“Being the AD and girls basketball coach for seven years started to wear me out, and I am sure you can ask Jason about that,” said Hale. “I had the opportunity to work with the special education program here in Kokomo, and have now been here 20-some years. (Superintendent) Jeff Hauswald has vision for the schools, and it is really neat to be here right now. It is a great time to be in Kokomo.”

While playing baseball for Duane Keisling at Western, he had the distinction of being on the 1974 Panther squad that won the school’s first baseball sectional title. Thirty-eight years later, the Panthers own the most sectional titles in Howard County history (15, Kokomo has 13) and were crowned the 2012 Class 3A state champions. He said he is proud of his connection with history.

A Wildkat weight room warrior

When you talk to Hale, you get a sense he thrives on and enjoys working with athletes in the weight room. He is certified in weight training through IU Kokomo, and when Wildkat student-athletes walk up the steps to one of the best high school weight room facilities in the state, they know the instruction will be top notch.

“I work in here nearly every day, sometimes on weekends, and even over Christmas break and during the summer,” said Hale. “It is a year-round position – I even help some of our former student-athletes who are in college during their off-time. Good kids come into the weight room because it is voluntary – no one forces them to play sports, they want to be in there working. They want to get better.”

Hale said he has watched weight training change from his days as an athlete at Western. When he graduated, the school only had a universal machine – and it was newly arrived on campus and state-of-the-art. Now, it is much more personalized with individual weights and tracking progress.

“So much has changed,” he said. “It used to be all about the bench press and strength, but now we look at each individual and what kind of muscles they have. It is so much more individualized to each athlete who walks in and what sport they play. Football players don’t need the same kind of weight training as tennis players – but they are both in the weight room preparing to be the best athlete they can be.”

He points to a pair of success stories as to the importance of the weight training at Kokomo High School.

“Brandon Johnson really bought into the weight room after his sophomore year,” said Hale, almost with a proud father look. “He was amazing and benched 405 pounds as a junior. He went to Butler to play football and said it was still like he was in high school. He then walked-on at Purdue and ended up getting a scholarship from Joe Tiller. And something clicked with Nolan Sanburn in the weight room; he bought into it and is now a professional baseball player after getting a scholarship to Arkansas.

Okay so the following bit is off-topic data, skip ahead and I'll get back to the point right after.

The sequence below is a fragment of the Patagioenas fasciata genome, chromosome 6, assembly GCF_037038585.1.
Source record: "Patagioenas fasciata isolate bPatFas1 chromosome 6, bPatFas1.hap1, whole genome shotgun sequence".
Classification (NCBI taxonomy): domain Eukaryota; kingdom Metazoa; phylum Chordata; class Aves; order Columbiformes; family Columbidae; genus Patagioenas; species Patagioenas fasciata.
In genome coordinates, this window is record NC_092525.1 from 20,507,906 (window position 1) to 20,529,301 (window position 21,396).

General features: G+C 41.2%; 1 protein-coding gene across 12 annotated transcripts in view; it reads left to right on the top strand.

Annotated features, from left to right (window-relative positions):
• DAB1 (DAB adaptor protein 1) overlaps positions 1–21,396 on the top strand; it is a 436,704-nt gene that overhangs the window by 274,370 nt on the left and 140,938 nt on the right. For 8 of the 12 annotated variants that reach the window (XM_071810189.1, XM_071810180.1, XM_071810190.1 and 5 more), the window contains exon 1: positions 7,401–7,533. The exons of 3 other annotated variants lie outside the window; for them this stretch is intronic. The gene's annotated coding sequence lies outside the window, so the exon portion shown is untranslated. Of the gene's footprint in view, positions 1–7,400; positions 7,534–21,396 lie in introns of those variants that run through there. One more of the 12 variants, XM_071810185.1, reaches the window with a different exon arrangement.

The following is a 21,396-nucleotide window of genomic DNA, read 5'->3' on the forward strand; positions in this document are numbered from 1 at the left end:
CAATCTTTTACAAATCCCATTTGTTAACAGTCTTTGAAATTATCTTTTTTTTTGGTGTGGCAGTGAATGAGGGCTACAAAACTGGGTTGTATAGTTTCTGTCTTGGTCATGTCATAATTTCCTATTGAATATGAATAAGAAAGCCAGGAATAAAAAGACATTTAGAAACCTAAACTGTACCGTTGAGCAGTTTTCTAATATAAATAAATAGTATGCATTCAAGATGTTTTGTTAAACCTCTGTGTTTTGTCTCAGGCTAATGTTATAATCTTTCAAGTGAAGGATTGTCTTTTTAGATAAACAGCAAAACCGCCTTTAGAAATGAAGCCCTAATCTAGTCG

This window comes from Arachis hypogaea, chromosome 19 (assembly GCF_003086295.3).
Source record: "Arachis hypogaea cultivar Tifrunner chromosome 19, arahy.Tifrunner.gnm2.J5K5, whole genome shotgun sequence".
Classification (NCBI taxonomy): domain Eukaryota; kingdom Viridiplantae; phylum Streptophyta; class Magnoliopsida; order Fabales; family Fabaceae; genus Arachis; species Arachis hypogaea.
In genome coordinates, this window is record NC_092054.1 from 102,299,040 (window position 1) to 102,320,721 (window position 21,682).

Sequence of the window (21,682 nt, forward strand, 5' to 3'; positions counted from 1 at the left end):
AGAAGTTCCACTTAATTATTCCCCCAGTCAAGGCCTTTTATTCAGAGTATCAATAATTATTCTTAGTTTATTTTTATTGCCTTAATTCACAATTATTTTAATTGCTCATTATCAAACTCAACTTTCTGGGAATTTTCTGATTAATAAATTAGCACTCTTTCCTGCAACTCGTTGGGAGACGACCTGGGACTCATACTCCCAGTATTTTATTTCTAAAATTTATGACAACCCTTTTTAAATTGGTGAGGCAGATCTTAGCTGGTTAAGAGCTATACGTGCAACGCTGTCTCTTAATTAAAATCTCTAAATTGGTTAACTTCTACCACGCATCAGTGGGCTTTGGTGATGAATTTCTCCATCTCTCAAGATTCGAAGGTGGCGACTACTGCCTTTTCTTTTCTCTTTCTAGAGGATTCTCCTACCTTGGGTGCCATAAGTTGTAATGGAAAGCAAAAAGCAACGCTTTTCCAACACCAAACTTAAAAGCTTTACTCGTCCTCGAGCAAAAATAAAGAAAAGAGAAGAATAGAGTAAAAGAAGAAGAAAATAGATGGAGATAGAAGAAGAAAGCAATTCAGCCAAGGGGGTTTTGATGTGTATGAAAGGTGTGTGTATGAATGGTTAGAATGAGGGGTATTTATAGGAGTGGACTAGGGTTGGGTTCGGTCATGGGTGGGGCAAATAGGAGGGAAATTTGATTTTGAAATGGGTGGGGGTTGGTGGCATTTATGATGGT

“So the weight room works for the kids who really want to get after it, like Armon Bridgeforth last year. I don’t think you can really compete without the weight room – and that is why it is year round. These kids know so much about nutrition as they live, it is amazing. Kids are fortunate now, and they should take advantage of it.”

While wearing dual hats as the athletic director and girls basketball coach, Snyder doubly appreciates the weight room efforts of Hale.

“Daily, he works in the weight room with athletes who are not in season and continues to develop their strength,” said Snyder, a former Wildkat athlete himself. “He is not just unlocking the doors for the kids to come in and go crazy. He works on techniques and tries to find new workouts and routines for our student-athletes. He has a very good understanding of what athletes need for their sport and does a great job of helping them reach their goals. As a coach and former weight room monitor, I know how hard that is – it is extremely important for all of our athletes and all of our programs.”

And if you ask Snyder, Hale is not only all of the above, but he is also a mentor and close friend for the second-year athletic director. After all, Hale previously served in two positions that Snyder currently holds.

“For me, to be able to bounce ideas off him, he has been able to relate all of the different things he has been through – like playing a varsity football game on a 50-yard field after a bank of lights went out,” said Snyder. “He can just share those stories – we ride together to away football games and just talk and have a great time. He shares those experiences with this very young athletic director and I am appreciative.”

Tom Hale is a master of behind the scenes activities within the Wildkat athletic department. Every school needs someone like Tom Hale, but not many will be able to match the real Tom Hale – while a Panther at heart, he is a true Wildkat.